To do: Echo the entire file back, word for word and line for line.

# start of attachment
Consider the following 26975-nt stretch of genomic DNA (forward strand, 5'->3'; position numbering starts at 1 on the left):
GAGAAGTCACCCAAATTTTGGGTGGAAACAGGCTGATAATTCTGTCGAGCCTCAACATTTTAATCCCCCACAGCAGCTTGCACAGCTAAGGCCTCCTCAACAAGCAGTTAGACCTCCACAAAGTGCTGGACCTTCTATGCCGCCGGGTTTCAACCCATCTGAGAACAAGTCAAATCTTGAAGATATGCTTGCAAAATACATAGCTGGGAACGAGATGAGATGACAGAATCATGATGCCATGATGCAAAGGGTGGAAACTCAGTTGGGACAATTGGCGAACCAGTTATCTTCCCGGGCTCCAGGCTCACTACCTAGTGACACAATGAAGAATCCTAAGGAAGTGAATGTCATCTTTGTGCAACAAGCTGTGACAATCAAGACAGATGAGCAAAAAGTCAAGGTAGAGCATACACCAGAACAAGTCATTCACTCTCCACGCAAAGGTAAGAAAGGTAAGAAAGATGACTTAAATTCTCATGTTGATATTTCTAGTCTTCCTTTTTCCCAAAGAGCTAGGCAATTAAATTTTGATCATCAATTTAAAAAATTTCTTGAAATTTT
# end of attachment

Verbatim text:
Consider the following 26975-nt stretch of genomic DNA (forward strand, 5'->3'; position numbering starts at 1 on the left):
GAGAAGTCACCCAAATTTTGGGTGGAAACAGGCTGATAATTCTGTCGAGCCTCAACATTTTAATCCCCCACAGCAGCTTGCACAGCTAAGGCCTCCTCAACAAGCAGTTAGACCTCCACAAAGTGCTGGACCTTCTATGCCGCCGGGTTTCAACCCATCTGAGAACAAGTCAAATCTTGAAGATATGCTTGCAAAATACATAGCTGGGAACGAGATGAGATGACAGAATCATGATGCCATGATGCAAAGGGTGGAAACTCAGTTGGGACAATTGGCGAACCAGTTATCTTCCCGGGCTCCAGGCTCACTACCTAGTGACACAATGAAGAATCCTAAGGAAGTGAATGTCATCTTTGTGCAACAAGCTGTGACAATCAAGACAGATGAGCAAAAAGTCAAGGTAGAGCATACACCAGAACAAGTCATTCACTCTCCACGCAAAGGTAAGAAAGGTAAGAAAGATGACTTAAATTCTCATGTTGATATTTCTAGTCTTCCTTTTTCCCAAAGAGCTAGGCAATTAAATTTTGATCATCAATTTAAAAAATTTCTTGAAATTTT